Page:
Collection Management Projects
Collection Management collaborates on numerous projects to assess and promote the collections of the NCSU Libraries, ranging from serials and database reviews for cancellation purposes to assessment of the composition, use and access of the collections across formats. The projects highlighted represent selected projects led by our department, but all reflect the collaborative nature of our work and would not be possible without the valuable input of colleagues, teams, and committees throughout the NCSU Libraries.
The Collections Review project brought together staff from the Collection Management Department and Digital Library Initiatives to engage the NCSU campus community in the decisions necessary to achieve a substantial cut to the journal and database collection.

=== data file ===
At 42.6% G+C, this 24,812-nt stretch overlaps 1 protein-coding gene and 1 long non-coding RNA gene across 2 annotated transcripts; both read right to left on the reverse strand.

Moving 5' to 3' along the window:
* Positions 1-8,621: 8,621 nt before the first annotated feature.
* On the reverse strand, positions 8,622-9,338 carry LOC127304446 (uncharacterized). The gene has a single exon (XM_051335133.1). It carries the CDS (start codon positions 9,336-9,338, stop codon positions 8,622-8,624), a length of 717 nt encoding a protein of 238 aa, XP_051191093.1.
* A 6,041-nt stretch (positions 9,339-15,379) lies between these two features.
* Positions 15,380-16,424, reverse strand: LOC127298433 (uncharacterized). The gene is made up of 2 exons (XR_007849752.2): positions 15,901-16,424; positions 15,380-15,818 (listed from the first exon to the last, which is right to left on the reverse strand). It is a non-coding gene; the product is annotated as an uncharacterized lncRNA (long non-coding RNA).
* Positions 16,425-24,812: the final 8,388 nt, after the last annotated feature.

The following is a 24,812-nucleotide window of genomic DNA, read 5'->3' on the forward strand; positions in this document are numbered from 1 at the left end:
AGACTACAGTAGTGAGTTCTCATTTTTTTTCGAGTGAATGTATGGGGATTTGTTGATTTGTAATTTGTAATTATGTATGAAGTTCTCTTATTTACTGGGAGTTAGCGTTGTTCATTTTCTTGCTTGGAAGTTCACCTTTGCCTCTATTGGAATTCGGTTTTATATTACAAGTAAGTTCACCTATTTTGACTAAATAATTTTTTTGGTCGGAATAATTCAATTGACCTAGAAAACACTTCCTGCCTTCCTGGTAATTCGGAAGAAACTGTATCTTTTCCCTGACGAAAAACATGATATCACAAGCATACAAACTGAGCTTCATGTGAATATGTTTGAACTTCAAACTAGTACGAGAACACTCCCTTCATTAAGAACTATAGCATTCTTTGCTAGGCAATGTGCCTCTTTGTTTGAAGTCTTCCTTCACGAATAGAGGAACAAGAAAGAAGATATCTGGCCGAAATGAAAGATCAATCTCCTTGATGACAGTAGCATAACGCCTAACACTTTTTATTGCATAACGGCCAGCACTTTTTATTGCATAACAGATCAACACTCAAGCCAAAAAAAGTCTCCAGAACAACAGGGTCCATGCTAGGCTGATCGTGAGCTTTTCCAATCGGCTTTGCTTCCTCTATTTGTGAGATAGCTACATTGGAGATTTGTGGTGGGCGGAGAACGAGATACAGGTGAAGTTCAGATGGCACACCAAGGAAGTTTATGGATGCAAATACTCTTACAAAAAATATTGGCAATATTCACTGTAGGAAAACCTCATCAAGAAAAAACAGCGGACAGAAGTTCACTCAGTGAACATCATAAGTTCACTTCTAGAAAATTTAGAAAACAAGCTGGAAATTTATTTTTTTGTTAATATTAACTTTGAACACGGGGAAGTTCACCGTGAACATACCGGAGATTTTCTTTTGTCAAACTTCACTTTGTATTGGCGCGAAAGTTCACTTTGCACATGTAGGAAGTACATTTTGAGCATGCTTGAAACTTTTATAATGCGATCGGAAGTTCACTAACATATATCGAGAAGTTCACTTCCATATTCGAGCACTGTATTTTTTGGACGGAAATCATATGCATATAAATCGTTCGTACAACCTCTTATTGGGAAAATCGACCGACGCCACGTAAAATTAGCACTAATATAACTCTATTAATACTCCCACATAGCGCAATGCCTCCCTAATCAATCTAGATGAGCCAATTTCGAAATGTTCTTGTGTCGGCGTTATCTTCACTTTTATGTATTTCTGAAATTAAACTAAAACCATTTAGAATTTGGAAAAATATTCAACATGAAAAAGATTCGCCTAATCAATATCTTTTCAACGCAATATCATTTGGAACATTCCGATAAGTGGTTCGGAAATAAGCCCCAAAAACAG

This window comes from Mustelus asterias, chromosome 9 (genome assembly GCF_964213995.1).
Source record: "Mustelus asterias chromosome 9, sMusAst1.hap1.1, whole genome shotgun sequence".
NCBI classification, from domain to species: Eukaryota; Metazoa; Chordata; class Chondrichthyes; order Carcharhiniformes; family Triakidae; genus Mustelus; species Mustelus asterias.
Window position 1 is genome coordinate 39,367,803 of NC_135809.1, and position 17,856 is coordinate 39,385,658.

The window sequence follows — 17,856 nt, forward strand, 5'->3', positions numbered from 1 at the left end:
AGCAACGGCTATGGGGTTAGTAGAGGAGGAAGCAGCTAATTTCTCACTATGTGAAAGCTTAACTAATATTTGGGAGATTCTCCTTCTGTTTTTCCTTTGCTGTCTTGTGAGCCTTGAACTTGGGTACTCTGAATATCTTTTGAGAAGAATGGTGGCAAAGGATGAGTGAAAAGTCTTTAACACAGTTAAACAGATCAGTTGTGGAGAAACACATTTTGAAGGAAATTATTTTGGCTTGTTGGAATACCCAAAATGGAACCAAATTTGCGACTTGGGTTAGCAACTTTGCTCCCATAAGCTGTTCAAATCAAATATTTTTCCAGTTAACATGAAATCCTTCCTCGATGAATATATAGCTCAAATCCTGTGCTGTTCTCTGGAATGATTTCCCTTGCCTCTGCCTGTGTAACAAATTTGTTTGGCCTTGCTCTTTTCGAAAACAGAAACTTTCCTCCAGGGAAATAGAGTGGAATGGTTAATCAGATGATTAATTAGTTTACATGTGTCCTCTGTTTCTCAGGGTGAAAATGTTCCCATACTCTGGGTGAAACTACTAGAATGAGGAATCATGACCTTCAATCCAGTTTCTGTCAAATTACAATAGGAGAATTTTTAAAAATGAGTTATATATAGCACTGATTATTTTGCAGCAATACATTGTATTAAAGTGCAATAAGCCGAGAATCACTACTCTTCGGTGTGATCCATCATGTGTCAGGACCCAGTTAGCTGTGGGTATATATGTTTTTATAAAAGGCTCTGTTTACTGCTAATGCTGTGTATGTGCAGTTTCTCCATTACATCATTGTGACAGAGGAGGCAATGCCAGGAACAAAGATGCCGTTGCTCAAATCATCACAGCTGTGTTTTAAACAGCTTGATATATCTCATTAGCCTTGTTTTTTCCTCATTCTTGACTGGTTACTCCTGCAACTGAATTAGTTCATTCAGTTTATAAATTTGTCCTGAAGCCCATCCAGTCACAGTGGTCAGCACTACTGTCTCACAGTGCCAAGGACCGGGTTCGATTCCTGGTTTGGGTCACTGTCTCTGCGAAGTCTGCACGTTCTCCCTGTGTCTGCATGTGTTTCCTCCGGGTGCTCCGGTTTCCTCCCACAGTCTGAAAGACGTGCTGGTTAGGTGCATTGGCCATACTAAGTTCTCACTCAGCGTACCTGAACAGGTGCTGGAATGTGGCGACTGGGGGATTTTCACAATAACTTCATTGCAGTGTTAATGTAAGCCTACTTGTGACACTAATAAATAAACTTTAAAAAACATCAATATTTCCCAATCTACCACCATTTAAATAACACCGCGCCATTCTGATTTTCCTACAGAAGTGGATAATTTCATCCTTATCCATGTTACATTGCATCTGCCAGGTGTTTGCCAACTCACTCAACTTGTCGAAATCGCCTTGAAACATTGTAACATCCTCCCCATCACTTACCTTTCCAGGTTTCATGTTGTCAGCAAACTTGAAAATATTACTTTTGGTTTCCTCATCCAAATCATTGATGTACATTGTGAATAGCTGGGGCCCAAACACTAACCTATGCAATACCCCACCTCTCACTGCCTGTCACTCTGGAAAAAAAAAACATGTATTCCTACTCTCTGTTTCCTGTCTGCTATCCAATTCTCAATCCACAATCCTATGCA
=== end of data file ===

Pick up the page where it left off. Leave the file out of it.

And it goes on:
The aim of Collection Views is to use data to help us understand how our expenditures on resources relates to subjects of relevance to different departments and colleges at NC State. To do this we mapped departments and colleges to subject codes associated with collections purchases. This enables us to view our expenditures on resources in terms of college and department demographics, such as faculty head counts, number of PhD's awarded, as well as undergraduate and graduate enrollment. This is another tool to help us understand and assess our collecting priorities.
The Monographic Use Study is an analysis of 10 years of use of the monograph collection at the NCSU Libraries.
This project analyzes a twelve year series of print items in the NCSU Libraries collection to determine the proportion of items used by years in the collection and examines the correlation between an item's years in the collection and its circulation status.
The Backfiles Value Study uses a calculated non-traditional Return on Investment (ROI) metric to demonstrate the impact of online journal archives purchased by NCSU Libraries. It evaluates the impact not only in terms of usage, but also in terms of fiscal effectiveness.
This overview of our annual ebook studies presents trends found in usage for a five year period, 2008 through 2012, or portions thereof.